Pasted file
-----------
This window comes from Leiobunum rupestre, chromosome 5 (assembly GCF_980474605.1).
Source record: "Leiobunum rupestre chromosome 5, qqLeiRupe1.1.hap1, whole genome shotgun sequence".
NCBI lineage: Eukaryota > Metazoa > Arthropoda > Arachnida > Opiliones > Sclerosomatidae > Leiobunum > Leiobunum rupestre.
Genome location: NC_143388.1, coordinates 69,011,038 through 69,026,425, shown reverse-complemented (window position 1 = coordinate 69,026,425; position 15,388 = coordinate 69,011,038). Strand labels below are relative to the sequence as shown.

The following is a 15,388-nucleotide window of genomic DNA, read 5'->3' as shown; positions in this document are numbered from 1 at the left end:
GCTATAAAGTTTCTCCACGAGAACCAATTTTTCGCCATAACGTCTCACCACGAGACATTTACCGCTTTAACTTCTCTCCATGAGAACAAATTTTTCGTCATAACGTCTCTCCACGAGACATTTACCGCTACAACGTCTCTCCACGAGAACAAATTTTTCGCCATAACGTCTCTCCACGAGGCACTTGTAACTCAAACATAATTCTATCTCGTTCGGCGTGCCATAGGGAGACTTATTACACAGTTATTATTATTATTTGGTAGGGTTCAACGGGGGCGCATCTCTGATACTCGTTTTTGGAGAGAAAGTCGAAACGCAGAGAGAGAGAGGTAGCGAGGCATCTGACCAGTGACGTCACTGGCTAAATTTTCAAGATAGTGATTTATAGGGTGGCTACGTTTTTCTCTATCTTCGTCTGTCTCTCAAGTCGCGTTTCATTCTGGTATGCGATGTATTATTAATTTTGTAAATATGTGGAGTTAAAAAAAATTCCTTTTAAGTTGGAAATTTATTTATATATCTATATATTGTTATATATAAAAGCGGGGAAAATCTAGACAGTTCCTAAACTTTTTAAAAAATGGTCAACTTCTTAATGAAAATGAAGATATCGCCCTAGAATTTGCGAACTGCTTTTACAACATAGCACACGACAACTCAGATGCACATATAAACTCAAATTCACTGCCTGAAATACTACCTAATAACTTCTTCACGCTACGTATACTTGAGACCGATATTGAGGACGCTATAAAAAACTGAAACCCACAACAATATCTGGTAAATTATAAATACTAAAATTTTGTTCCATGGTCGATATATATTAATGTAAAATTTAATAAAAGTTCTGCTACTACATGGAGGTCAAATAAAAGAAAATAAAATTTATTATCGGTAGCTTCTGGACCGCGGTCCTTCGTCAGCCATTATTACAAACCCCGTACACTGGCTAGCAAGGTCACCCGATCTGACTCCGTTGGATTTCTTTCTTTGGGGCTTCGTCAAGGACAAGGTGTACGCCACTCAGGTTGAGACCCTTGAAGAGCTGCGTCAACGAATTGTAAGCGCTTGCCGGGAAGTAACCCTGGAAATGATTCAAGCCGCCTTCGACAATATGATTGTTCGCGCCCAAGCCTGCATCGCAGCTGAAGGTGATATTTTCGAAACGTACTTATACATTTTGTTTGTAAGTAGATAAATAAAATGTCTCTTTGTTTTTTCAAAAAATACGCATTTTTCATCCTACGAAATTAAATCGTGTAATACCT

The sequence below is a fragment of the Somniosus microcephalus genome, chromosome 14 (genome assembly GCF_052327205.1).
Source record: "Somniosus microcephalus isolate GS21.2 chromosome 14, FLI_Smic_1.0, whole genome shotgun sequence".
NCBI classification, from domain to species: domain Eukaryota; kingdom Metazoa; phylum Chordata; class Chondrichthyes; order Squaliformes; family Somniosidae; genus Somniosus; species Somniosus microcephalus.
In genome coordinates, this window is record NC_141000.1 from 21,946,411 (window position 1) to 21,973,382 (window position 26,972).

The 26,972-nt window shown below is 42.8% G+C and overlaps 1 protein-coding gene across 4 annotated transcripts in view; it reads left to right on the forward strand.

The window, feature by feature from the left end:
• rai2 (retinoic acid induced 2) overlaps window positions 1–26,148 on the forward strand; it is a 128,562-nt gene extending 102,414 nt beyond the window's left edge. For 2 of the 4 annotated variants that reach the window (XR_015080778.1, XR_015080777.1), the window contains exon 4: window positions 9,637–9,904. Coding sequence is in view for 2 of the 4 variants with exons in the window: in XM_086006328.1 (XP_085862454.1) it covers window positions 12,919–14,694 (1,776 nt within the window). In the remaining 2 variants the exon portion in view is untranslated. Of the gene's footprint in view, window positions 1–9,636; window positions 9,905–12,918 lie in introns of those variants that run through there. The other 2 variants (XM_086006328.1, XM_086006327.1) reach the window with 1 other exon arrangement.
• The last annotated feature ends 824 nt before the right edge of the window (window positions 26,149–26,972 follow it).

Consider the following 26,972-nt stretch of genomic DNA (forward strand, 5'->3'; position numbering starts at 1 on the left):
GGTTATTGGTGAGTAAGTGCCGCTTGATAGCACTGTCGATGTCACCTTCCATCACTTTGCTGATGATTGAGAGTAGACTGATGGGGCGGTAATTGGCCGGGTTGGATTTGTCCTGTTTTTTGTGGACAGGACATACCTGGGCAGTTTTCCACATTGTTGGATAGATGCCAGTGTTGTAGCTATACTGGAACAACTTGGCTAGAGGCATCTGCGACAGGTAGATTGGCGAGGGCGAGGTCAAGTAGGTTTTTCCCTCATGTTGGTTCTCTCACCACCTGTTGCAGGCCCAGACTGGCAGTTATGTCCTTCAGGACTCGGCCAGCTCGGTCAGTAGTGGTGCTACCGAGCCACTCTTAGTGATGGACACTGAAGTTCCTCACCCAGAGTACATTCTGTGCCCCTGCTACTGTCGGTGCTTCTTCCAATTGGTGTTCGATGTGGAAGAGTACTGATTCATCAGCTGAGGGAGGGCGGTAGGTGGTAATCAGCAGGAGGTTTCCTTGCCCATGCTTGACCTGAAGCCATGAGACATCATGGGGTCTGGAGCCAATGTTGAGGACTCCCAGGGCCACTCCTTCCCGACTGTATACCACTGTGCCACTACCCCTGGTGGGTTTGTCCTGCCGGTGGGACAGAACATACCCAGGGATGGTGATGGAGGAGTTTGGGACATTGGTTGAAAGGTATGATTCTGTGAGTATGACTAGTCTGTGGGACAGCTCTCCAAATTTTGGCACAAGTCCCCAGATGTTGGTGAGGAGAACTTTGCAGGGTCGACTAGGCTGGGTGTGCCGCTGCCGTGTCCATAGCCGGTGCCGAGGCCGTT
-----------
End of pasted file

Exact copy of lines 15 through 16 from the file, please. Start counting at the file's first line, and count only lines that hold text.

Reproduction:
Consider the following 26,972-nt stretch of genomic DNA (forward strand, 5'->3'; position numbering starts at 1 on the left):
GGTTATTGGTGAGTAAGTGCCGCTTGATAGCACTGTCGATGTCACCTTCCATCACTTTGCTGATGATTGAGAGTAGACTGATGGGGCGGTAATTGGCCGGGTTGGATTTGTCCTGTTTTTTGTGGACAGGACATACCTGGGCAGTTTTCCACATTGTTGGATAGATGCCAGTGTTGTAGCTATACTGGAACAACTTGGCTAGAGGCATCTGCGACAGGTAGATTGGCGAGGGCGAGGTCAAGTAGGTTTTTCCCTCATGTTGGTTCTCTCACCACCTGTTGCAGGCCCAGACTGGCAGTTATGTCCTTCAGGACTCGGCCAGCTCGGTCAGTAGTGGTGCTACCGAGCCACTCTTAGTGATGGACACTGAAGTTCCTCACCCAGAGTACATTCTGTGCCCCTGCTACTGTCGGTGCTTCTTCCAATTGGTGTTCGATGTGGAAGAGTACTGATTCATCAGCTGAGGGAGGGCGGTAGGTGGTAATCAGCAGGAGGTTTCCTTGCCCATGCTTGACCTGAAGCCATGAGACATCATGGGGTCTGGAGCCAATGTTGAGGACTCCCAGGGCCACTCCTTCCCGACTGTATACCACTGTGCCACTACCCCTGGTGGGTTTGTCCTGCCGGTGGGACAGAACATACCCAGGGATGGTGATGGAGGAGTTTGGGACATTGGTTGAAAGGTATGATTCTGTGAGTATGACTAGTCTGTGGGACAGCTCTCCAAATTTTGGCACAAGTCCCCAGATGTTGGTGAGGAGAACTTTGCAGGGTCGACTAGGCTGGGTGTGCCGCTGCCGTGTCCATAGCCGGTGCCGAGGCCGTT